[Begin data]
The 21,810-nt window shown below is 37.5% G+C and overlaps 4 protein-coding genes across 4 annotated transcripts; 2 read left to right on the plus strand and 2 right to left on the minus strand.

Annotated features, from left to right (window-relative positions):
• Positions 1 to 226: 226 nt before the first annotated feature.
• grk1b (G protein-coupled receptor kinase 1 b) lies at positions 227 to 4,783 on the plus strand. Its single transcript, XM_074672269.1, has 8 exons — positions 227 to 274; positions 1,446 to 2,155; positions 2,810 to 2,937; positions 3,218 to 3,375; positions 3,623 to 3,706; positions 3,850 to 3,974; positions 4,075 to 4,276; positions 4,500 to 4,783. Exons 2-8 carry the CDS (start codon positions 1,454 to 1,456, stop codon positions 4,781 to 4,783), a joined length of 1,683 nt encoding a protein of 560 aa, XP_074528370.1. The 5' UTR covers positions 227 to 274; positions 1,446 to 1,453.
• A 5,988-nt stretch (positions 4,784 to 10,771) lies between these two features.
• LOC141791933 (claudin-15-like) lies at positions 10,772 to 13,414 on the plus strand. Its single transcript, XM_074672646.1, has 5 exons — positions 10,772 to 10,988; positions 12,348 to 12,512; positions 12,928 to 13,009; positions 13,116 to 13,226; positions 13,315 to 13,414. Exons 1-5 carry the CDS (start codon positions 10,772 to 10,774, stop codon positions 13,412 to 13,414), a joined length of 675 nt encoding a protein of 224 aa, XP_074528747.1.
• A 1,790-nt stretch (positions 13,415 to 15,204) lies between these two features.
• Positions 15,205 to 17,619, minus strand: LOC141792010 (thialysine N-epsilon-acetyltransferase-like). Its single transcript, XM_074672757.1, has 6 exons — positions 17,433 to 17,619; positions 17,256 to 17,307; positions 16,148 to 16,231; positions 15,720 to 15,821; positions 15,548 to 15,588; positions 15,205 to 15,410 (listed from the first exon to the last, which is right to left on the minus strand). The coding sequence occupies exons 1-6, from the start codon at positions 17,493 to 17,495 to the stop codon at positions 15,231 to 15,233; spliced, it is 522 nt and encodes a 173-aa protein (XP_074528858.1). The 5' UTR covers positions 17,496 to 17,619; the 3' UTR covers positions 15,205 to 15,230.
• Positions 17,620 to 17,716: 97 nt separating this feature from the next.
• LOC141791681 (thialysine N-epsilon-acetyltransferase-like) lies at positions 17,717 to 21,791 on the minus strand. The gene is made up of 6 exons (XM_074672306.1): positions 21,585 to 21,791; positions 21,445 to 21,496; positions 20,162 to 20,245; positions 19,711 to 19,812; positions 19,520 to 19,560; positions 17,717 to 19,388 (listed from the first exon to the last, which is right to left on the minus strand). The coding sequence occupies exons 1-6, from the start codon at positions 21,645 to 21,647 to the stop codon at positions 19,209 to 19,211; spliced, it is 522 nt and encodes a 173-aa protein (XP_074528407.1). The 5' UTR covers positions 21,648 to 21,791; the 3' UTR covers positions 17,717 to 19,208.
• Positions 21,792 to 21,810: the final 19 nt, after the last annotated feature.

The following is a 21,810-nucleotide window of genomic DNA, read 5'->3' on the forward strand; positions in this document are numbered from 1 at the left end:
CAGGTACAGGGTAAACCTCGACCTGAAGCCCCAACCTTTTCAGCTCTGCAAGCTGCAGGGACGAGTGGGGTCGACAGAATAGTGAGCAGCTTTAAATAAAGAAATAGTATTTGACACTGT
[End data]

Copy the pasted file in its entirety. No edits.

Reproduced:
The 21,810-nt window shown below is 37.5% G+C and overlaps 4 protein-coding genes across 4 annotated transcripts; 2 read left to right on the plus strand and 2 right to left on the minus strand.

Annotated features, from left to right (window-relative positions):
• Positions 1 to 226: 226 nt before the first annotated feature.
• grk1b (G protein-coupled receptor kinase 1 b) lies at positions 227 to 4,783 on the plus strand. Its single transcript, XM_074672269.1, has 8 exons — positions 227 to 274; positions 1,446 to 2,155; positions 2,810 to 2,937; positions 3,218 to 3,375; positions 3,623 to 3,706; positions 3,850 to 3,974; positions 4,075 to 4,276; positions 4,500 to 4,783. Exons 2-8 carry the CDS (start codon positions 1,454 to 1,456, stop codon positions 4,781 to 4,783), a joined length of 1,683 nt encoding a protein of 560 aa, XP_074528370.1. The 5' UTR covers positions 227 to 274; positions 1,446 to 1,453.
• A 5,988-nt stretch (positions 4,784 to 10,771) lies between these two features.
• LOC141791933 (claudin-15-like) lies at positions 10,772 to 13,414 on the plus strand. Its single transcript, XM_074672646.1, has 5 exons — positions 10,772 to 10,988; positions 12,348 to 12,512; positions 12,928 to 13,009; positions 13,116 to 13,226; positions 13,315 to 13,414. Exons 1-5 carry the CDS (start codon positions 10,772 to 10,774, stop codon positions 13,412 to 13,414), a joined length of 675 nt encoding a protein of 224 aa, XP_074528747.1.
• A 1,790-nt stretch (positions 13,415 to 15,204) lies between these two features.
• Positions 15,205 to 17,619, minus strand: LOC141792010 (thialysine N-epsilon-acetyltransferase-like). Its single transcript, XM_074672757.1, has 6 exons — positions 17,433 to 17,619; positions 17,256 to 17,307; positions 16,148 to 16,231; positions 15,720 to 15,821; positions 15,548 to 15,588; positions 15,205 to 15,410 (listed from the first exon to the last, which is right to left on the minus strand). The coding sequence occupies exons 1-6, from the start codon at positions 17,493 to 17,495 to the stop codon at positions 15,231 to 15,233; spliced, it is 522 nt and encodes a 173-aa protein (XP_074528858.1). The 5' UTR covers positions 17,496 to 17,619; the 3' UTR covers positions 15,205 to 15,230.
• Positions 17,620 to 17,716: 97 nt separating this feature from the next.
• LOC141791681 (thialysine N-epsilon-acetyltransferase-like) lies at positions 17,717 to 21,791 on the minus strand. The gene is made up of 6 exons (XM_074672306.1): positions 21,585 to 21,791; positions 21,445 to 21,496; positions 20,162 to 20,245; positions 19,711 to 19,812; positions 19,520 to 19,560; positions 17,717 to 19,388 (listed from the first exon to the last, which is right to left on the minus strand). The coding sequence occupies exons 1-6, from the start codon at positions 21,645 to 21,647 to the stop codon at positions 19,209 to 19,211; spliced, it is 522 nt and encodes a 173-aa protein (XP_074528407.1). The 5' UTR covers positions 21,648 to 21,791; the 3' UTR covers positions 17,717 to 19,208.
• Positions 21,792 to 21,810: the final 19 nt, after the last annotated feature.

The following is a 21,810-nucleotide window of genomic DNA, read 5'->3' on the forward strand; positions in this document are numbered from 1 at the left end:
CAGGTACAGGGTAAACCTCGACCTGAAGCCCCAACCTTTTCAGCTCTGCAAGCTGCAGGGACGAGTGGGGTCGACAGAATAGTGAGCAGCTTTAAATAAAGAAATAGTATTTGACACTGT